As a longtime strength coach, Tony Gentilcore is used to pushing his clients to their limits.
But since he began adding a Christmas song or two to the studio workout playlists he otherwise fills with heavy metal and hip-hop, he’s learned it might be possible to push too far.
“I don’t think I could pull off a full hour,” says the 41-year-old Christmas music enthusiast from Brookline, who doesn't wait much past Halloween to get his jingle on. “I think people would probably start boycotting.”
Is there anything that can summon the Scrooges quicker than early-onset Christmas music?
In recent years, entire think pieces have been devoted to determining when, exactly, it’s acceptable to begin listening. Twitter and Facebook annually fill with vitriolic posts aimed at early adopters (“If you listen to Christmas music in November, you are a psychopath,” read one recent tweet).
Last year, a UK-based psychologist went as far as to argue that listening to Christmas music too early in the season can actually be detrimental to your mental health.
Yet, for a small but dedicated contingent, the jeers and eye rolls offer little deterrence.
Yes, the jack-0’-lanterns might still be perched on doorsteps. True, Thanksgiving might be weeks away.
They just can’t help themselves.
“I’m just really into Christmas music,” says Jamie Quinn, a student at Clark University in Worcester who celebrated the first day of November by firing up a little Bing Crosby.
In New Hampshire, small business owner Robert Slye found himself asking Alexa to queue up some holiday tunes the day before Halloween.
“It’s a bug that usually hits me right about then,” he admits.
In Quincy, 25-year-old Eastern Nazarene College student Brandon Russ lets his heart guide him when it comes to the appropriate time to begin listening — which means it’s not uncommon for the holiday hits to be streaming as early as mid-October, as they were this year.
“I feel it in the weather,” says Russ, whose love of Christmas music is such that he annually presents friends and family members with a holiday music mix CD of his own creation. “If it’s in the 30s, I feel like that’s nature’s way of saying, ‘It’s cold enough to snow, you can start thinking about Christmas.’ ”
Most autumnal carol lovers seem to have been simply born with a little extra noel in their blood, but some come to it quite by accident, surprising even themselves.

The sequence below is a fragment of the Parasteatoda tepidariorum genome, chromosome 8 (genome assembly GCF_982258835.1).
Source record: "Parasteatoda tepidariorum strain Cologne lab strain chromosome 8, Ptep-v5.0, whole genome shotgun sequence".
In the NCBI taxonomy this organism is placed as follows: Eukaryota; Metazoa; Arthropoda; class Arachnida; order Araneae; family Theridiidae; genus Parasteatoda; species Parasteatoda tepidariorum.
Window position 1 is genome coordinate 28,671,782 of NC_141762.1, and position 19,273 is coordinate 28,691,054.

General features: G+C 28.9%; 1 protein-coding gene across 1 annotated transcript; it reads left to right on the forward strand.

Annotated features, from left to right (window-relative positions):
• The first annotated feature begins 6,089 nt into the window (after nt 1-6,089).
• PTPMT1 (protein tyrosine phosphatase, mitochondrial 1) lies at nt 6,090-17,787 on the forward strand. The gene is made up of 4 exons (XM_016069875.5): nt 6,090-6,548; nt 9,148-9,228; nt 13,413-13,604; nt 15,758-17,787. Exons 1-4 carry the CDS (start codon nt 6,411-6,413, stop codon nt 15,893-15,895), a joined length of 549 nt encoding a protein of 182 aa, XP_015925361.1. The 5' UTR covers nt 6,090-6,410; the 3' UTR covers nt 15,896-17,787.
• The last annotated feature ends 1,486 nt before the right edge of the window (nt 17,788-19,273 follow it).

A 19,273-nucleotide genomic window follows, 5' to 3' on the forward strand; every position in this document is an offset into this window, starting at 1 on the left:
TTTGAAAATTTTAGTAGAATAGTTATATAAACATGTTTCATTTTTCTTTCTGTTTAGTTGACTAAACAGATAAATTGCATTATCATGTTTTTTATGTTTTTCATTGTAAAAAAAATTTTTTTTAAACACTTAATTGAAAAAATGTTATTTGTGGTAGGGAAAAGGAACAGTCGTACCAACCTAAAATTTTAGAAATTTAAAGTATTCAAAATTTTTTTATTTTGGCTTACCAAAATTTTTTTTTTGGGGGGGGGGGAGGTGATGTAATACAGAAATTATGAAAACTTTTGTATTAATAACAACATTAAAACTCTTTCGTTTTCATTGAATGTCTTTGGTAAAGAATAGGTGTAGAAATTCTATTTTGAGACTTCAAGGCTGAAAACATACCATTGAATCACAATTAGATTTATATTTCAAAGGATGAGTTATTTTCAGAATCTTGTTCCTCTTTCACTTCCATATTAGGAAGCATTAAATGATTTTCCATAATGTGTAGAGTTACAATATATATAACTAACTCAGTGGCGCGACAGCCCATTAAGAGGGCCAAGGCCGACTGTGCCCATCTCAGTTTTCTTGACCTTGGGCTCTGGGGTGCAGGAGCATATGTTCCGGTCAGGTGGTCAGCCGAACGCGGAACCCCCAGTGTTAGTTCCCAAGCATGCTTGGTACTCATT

Colleen Hughes typically believed that Christmas music should be avoided until Santa’s arrival at the conclusion of the Macy’s Thanksgiving Day Parade. But she recently turned on Christmas tunes in search of inspiration for a children’s holiday play she was writing — and discovered she couldn’t stop.
“It’s like now that I’ve started, I might as well keep going,” says the 36-year-old freelance writer and editor from Somerville.
These early starters are keenly aware that they comprise a not-very-well-tolerated minority — on the order of Yankees fans at Fenway — and many take steps to avoid notice.
Take Victoria Larocque of Lowell, 23, who hides her habit from friends and family members who don’t share her affinity.
“When I’m by myself, I have it on full blast,” she says. “And when they get home, I put it away.”
Russ opts for another strategy, easing his less festive-minded friends and family members into the music by starting with songs like “Winter Wonderland” and “Jingle Bells” that may have seasonal themes but don’t explicitly mention Christmas. This, he says, allows him to turn up the heat slowly without anyone fully realizing what’s happening — think frog-in-a-pot-of-water — while also letting him reserve some of his favorite Christmas songs for later in the season, avoiding the potential for burnout.
“You want to start out with an appetizer,” he explains. “You don’t want to gorge on the desserts in October. Start with the mozzarella sticks.”
That some aren’t quite ready to join in the rum-pa-pum-pumming isn’t exactly surprising, particularly when the holiday season seems to begin earlier each year. Last year, the Tampa Bay Times reported that Best Buy began playing Christmas music in its stores on Oct. 22, while Boston-based retailer Wayfair reported a bump in online holiday decor searches beginning in August.
The result, says UK-based clinical psychologist Linda Blair, can be a constant, stress-inducing reminder of all the holiday tasks left to be done.
“A lot of people feel very pressured by Christmas and don’t feel like they’re able to admit it,” says Blair, who drew national attention last year after arguing that holiday music can be bad for your mental state. “You’re supposed to think that Christmas is this perfect time, and it rarely is.”
Some early adopters, though, insist the music has the opposite effect — particularly in a year not exactly overflowing with good tidings and cheer.
“With everything that’s going on, I think it’s nice to have something that’s childlike and happy and just pure,” says Hughes. “And not horrible and crashing to pieces.”
For the holdouts, meanwhile, it might only be a matter of time before the season’s tunes become inescapable.
Already this month, holiday music is reportedly spilling from the speakers of various chain stores and restaurants. And Mariah Carey’s annual holiday hit “All I Want For Christmas Is You” reentered the iTunes Top 100 — a sign that Yuletide is upon us, whether we like it or not.
Like always, Russ, the Quincy college student, says he’s doing his best to respect others’ boundaries — but his restraint can only last so long.
Come Thanksgiving Day, all bets are off.
“I’m talking as soon as the fork is down after eating all that turkey,” he says, “going over to the player and just cranking it up.”Dugan Arnett can be reached at email@example.com. Follow him on Twitter @duganarnett.